Phi makes beautiful star pentagons. There are also Golden Spirals and Golden Rectangles, all made with this same ration.

For example: this is a Golden Rectangle. You can use it to make all sorts of things. Like the star pentagon you can use the Golden Ratio to create ever smaller Golden Rectangles. from here you can create a Golden Spiral. Notice the successively smaller rectangles used to create the spiral. You could make the same spiral with Golden Triangles. Phi is not just found in geometry. It is found everywhere from art to pineapples. If you are ever looking for something to do try counting the seeds in a sunflower. If you look closely you will see the seeds make 2 spirals in opposite directions. If you count the seeds of one spiral and divide by the number of seeds in the other spiral you should get the Golden Ratio (if not you may need to count again). If you don’t feel like doing the math to find Phi we can take a detour to Italy to meet Leonardo of Pisa, aka Fibonacci (c 1175-1250). Fibonacci rediscovered a sequence of numbers that was first described by Indian mathematicians hundreds of years earlier. Fibonacci numbers are a sequence of numbers created by adding the previous two numbers together. For example if you start with 1,1, you add them together to get your next number: 2. Add that to the previous (2+1) to get 3. Add 3 to the previous (+2) is 5.

Then:

5 + 3= 8

8 + 5 =13

13 + 8 = 21

21 + 13 = 34 ….

What makes this sequence interesting is that as the numbers get larger the ratio between two consecutive numbers gets closer and closer to … you guessed it … Phi.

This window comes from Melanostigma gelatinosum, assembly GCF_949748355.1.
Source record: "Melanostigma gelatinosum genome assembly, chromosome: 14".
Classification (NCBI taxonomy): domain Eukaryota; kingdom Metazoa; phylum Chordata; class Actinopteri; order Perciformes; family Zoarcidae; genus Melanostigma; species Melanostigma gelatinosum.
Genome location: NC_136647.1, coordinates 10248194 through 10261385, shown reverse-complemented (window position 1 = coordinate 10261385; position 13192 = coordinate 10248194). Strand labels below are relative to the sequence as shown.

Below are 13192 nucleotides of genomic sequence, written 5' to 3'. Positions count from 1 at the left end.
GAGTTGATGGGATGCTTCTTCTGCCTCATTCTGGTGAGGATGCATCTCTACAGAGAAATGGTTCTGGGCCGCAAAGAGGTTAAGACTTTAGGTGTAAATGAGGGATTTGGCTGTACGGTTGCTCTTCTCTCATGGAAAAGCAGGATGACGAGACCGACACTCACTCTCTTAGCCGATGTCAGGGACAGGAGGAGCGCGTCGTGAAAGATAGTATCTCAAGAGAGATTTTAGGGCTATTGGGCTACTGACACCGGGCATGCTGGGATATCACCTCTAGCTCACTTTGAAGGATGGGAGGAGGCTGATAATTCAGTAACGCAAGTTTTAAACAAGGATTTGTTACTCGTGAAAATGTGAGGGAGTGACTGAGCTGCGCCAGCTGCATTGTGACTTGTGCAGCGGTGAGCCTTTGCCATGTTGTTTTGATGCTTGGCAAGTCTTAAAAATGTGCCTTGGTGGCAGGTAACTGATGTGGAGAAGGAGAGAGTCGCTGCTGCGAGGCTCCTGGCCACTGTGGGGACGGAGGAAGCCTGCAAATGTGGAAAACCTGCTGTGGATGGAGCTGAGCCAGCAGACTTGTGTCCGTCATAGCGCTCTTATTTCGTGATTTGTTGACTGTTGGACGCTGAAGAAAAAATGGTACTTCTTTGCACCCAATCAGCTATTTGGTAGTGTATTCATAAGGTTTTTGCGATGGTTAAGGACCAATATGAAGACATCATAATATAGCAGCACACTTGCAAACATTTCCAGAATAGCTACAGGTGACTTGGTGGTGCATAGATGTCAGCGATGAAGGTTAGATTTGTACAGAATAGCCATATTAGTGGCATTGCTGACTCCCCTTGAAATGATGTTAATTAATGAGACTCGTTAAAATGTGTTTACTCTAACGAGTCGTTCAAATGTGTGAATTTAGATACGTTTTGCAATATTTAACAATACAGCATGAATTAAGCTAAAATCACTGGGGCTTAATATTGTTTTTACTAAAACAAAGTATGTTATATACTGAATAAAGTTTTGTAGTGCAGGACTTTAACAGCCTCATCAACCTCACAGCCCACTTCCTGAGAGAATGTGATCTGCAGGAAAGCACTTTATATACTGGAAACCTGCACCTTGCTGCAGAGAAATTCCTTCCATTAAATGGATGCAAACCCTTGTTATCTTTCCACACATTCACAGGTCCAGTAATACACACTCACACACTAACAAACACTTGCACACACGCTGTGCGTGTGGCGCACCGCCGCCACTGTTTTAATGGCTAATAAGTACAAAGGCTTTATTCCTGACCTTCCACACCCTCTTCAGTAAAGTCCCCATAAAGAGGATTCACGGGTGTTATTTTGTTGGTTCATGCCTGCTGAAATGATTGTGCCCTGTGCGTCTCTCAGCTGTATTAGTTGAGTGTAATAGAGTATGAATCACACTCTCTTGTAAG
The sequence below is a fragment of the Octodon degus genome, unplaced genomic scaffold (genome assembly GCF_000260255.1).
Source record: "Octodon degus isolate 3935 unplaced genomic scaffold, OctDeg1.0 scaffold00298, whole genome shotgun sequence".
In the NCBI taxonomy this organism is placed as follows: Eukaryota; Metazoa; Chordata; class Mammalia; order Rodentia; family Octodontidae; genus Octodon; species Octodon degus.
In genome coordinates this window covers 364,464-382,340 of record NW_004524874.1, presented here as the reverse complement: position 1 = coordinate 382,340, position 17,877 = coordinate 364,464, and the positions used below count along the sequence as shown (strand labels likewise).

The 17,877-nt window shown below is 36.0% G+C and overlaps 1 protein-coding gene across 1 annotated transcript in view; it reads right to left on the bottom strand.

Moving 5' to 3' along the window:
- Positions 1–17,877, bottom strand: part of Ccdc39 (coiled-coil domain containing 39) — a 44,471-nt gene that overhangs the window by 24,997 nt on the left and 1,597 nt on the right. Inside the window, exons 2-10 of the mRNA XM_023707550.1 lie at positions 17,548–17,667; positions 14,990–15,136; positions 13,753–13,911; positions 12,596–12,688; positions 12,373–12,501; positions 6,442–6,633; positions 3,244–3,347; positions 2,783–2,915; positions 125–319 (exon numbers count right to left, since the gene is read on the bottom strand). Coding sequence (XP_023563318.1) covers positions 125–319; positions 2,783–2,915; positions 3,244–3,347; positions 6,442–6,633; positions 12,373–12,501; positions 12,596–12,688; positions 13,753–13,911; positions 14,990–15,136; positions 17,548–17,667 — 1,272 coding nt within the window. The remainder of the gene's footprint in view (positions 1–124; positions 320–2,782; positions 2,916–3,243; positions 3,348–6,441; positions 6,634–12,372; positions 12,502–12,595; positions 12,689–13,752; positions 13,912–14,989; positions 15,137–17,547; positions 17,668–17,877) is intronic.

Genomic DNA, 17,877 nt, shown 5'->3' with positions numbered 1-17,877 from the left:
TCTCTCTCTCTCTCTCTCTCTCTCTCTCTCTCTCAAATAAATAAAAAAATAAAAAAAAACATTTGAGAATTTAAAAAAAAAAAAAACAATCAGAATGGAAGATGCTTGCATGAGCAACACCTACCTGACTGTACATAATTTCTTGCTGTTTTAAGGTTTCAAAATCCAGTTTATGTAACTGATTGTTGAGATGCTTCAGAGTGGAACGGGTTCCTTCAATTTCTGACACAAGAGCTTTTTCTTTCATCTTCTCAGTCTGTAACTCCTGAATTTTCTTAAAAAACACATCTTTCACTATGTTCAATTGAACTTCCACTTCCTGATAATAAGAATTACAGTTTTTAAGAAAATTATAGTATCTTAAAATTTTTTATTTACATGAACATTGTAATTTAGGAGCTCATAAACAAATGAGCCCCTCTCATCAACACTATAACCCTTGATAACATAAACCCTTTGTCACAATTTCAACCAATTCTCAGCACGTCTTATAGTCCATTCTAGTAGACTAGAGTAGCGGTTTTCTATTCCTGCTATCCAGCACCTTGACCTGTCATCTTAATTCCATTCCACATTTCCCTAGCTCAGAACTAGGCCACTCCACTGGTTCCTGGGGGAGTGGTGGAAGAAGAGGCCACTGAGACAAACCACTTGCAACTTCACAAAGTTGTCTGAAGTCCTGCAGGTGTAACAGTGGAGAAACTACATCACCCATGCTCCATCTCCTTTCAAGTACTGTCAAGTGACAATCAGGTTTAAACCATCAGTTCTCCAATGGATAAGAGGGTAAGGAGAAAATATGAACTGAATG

the ratio of 1 : 1 = 1
The ratio of 1 : 2 = 2
2 : 3 = 1.5
3 : 5 = 1.66666666666667
5 : 8 = 1.6
8 : 13 = 1.625

….
46368 : 75025 = 1.6180339889579 That’s starting to get pretty close to Phi!

So now you see what pentagons and sunflowers have in common. They both contain Phi.

It is often said that Phi is an aesthetically pleasing ratio and it certainly can be found in art. (Go to https://www.pinterest.co.uk/pin/312366924129044770/ if you want to see examples.) Phi is also found in pineapples, and pine cones. Some people claim the proportion of fingers to knuckles is Golden. It does seem to be everywhere. If you look around you might see signs in front of stores, or sea shells, or your favorite artwork with proportions that look “Phi-ish.” So, if you want to know your world better, take a look around. If you found this interesting you might like:

If you found this less interesting than some posts you might like:

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## 5 thoughts on “Introducing the Glorious, Golden, Phi”

1. cynthia drinkwine says:

I found that fascinating… :)….really! and it looks like I missed a couple of blogs, I’ll have to go an look.

On Sat, Feb 3, 2018 at 4:35 PM, The Nature of Things wrote:

> notes with coffee posted: “If you follow this blog you know I’ve been > considering math recently. “Why?” you might be thinking. It’s simple, I > want to better understand the world. I feel like the more you know about > something the more interesting it becomes. So, I’m considering math” >